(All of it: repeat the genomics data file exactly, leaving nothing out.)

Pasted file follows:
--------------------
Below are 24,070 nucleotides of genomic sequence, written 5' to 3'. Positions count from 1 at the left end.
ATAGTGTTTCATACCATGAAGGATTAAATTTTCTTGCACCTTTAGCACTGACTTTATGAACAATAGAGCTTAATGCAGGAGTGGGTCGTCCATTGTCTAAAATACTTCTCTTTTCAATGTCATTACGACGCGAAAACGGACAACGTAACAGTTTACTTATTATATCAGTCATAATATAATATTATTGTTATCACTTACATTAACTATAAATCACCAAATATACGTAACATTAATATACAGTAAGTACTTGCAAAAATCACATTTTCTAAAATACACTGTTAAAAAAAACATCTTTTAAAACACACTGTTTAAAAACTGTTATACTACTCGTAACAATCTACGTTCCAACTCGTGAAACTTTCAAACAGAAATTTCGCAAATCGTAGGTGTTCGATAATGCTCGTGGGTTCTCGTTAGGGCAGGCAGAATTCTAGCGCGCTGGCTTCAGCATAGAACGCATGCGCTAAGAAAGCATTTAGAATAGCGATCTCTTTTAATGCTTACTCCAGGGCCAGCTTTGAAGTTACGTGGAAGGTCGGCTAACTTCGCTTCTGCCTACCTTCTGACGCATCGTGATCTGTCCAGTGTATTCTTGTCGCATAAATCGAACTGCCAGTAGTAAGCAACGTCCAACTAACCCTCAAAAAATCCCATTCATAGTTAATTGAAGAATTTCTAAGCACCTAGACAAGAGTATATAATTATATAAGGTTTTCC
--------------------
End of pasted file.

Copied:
Below are 24,070 nucleotides of genomic sequence, written 5' to 3'. Positions count from 1 at the left end.
ATAGTGTTTCATACCATGAAGGATTAAATTTTCTTGCACCTTTAGCACTGACTTTATGAACAATAGAGCTTAATGCAGGAGTGGGTCGTCCATTGTCTAAAATACTTCTCTTTTCAATGTCATTACGACGCGAAAACGGACAACGTAACAGTTTACTTATTATATCAGTCATAATATAATATTATTGTTATCACTTACATTAACTATAAATCACCAAATATACGTAACATTAATATACAGTAAGTACTTGCAAAAATCACATTTTCTAAAATACACTGTTAAAAAAAACATCTTTTAAAACACACTGTTTAAAAACTGTTATACTACTCGTAACAATCTACGTTCCAACTCGTGAAACTTTCAAACAGAAATTTCGCAAATCGTAGGTGTTCGATAATGCTCGTGGGTTCTCGTTAGGGCAGGCAGAATTCTAGCGCGCTGGCTTCAGCATAGAACGCATGCGCTAAGAAAGCATTTAGAATAGCGATCTCTTTTAATGCTTACTCCAGGGCCAGCTTTGAAGTTACGTGGAAGGTCGGCTAACTTCGCTTCTGCCTACCTTCTGACGCATCGTGATCTGTCCAGTGTATTCTTGTCGCATAAATCGAACTGCCAGTAGTAAGCAACGTCCAACTAACCCTCAAAAAATCCCATTCATAGTTAATTGAAGAATTTCTAAGCACCTAGACAAGAGTATATAATTATATAAGGTTTTCC